npm boss states package registry will stay free ‘for foreseeable future’ after GitHub buy

GitHub buys npm

GitHub has signed an agreement to acquire npm, the company responsible for the Node.js package manager of the same name, enhancing parent company Microsoft’s position in the JavaScript space.

The news was spread by GitHub CEO Nat Friedman and npm creator Isaac Z. Schlueter via their respective company blogs, without either party disclosing financial information about the deal. Schlueter just mentions it not being “a kajillion billion dollar 10x startup cinderella story” and him failing to succeed at his goal of one day getting “a big enough exit that I can quit my job” but being proud of “the deals that we’ve been able to negotiate for the team”.

How those deals might look like isn’t part of his “next phase montage” titled announcement, another play on his “npm doesn’t stand for anything” mantra, either. Instead of looking into organisational details, Schlueter looked to reassure the user base of the “world’s largest software registry” instead. In anticipation of the insecurities a step like this might stir, he for example used the blog entry to promise “to keep the npm registry free for open source development for the foreseeable future”.

With GitHub’s support and backing, the npm team will “be making things more reliable, convenient, and connected for everyone across our vast interdependent JavaScript ecosystem”, Schlueter writes. Which is a thing Friedman also highlighted. According to him, GitHub is especially looking to invest in the registry’s infrastructure and platform to make npm “fast, reliable, and scalable”.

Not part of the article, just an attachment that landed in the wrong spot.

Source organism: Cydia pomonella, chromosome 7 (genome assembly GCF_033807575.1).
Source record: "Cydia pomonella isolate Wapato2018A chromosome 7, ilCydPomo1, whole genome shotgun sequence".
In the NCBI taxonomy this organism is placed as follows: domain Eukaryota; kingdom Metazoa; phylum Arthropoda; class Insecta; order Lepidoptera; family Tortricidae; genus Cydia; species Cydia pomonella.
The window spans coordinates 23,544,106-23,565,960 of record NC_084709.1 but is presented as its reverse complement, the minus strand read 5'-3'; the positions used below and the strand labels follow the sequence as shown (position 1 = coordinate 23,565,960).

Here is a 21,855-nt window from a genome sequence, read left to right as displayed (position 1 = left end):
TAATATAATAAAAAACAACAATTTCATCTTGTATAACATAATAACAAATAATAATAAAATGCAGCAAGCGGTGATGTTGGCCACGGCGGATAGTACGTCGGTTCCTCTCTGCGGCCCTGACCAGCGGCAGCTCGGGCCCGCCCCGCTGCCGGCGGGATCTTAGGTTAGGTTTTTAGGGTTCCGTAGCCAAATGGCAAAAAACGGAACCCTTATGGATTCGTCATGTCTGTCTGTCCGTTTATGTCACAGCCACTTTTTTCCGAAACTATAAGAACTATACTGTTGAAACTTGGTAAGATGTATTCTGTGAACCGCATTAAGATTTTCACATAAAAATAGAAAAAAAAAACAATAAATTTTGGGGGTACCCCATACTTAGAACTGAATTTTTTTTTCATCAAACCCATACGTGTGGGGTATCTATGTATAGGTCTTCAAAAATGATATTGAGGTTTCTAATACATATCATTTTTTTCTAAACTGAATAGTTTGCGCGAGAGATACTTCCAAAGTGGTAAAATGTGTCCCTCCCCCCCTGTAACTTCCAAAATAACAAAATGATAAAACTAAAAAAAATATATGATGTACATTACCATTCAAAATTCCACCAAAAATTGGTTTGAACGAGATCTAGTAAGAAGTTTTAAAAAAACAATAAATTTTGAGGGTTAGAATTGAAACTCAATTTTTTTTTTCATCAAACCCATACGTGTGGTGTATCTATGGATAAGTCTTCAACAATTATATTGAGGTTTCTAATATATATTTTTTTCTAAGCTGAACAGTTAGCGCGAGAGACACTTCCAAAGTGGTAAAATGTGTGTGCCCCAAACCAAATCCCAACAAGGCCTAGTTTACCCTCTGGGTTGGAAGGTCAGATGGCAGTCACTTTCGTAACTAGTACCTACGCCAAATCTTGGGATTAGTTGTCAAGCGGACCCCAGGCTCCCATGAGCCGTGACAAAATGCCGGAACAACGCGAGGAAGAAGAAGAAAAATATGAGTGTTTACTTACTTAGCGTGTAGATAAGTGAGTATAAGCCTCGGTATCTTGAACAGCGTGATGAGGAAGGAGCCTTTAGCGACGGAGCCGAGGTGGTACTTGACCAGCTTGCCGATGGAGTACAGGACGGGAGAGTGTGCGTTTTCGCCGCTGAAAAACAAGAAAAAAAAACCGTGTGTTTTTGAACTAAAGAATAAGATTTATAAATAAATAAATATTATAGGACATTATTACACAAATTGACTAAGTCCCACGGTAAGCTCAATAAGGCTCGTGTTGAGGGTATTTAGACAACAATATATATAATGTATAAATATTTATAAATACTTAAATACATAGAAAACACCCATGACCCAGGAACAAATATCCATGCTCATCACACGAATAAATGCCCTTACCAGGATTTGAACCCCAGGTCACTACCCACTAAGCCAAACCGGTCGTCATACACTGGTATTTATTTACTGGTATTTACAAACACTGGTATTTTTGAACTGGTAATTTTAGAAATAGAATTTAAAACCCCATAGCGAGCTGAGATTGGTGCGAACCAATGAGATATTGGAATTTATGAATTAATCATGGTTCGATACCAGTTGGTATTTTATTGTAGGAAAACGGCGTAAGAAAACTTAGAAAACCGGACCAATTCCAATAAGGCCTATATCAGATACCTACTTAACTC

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The company is also planning to improve the core experience by supporting the work on npm v7 CLI, Workspaces, and improvements on publishing and multi-factor authentication capabilities. In the long run, GitHub will integrate npm, which is meant to “improve the security of the open source software supply chain” and was something Schlueter had in mind at least since GitHub introduced its own go at packages in 2019.

He writes “When I saw the GitHub Packages beta announcement and demo at GitHub HQ in San Francisco, I remember turning to Shanku Niyogi and clumsily blurting out, ‘Why aren’t you trying to buy us?’” 

Paying npm customers are meant to continue to get support, although GitHub is planning to also enable them to move their private packages to GitHub Packages later in the year. This should “allow npm to exclusively focus on being a great public registry for JavaScript” says Friedman, somewhat giving users an idea in which direction things will develop from now on.

After a troubled 2019 in which the company made the headlines with a rapid succession of leadership changes and union-busting complaints, the sale might indeed have been necessary to stick to Schlueter’s vision of allowing the registry to be “running forever”. And more importantly to guarantee a stable future for all the projects relying on the registry, a problem also known to the communities around other languages.

Quasi-equivalents to npm include Java-centric The Maven Central Repository. Brian Fox, CTO at  Sonatype, one of the project stewards, commented in an emailed statement “Open source projects are created by the community, for the community, and so initial reactions of concern around such news are understandable. But it’s important to remember that public code repositories are critical infrastructure, relied upon by millions of developers and businesses. To illustrate that point: npm had 64B pull requests in January 2020 alone.” 

So while the deal implies a bit more security for those businesses, it will inevitably spark fears that it will increase Microsoft’s influence on the open source space – as the company’s GitHub buy did back in 2018.

Ultimately, developers will vote with their feet.

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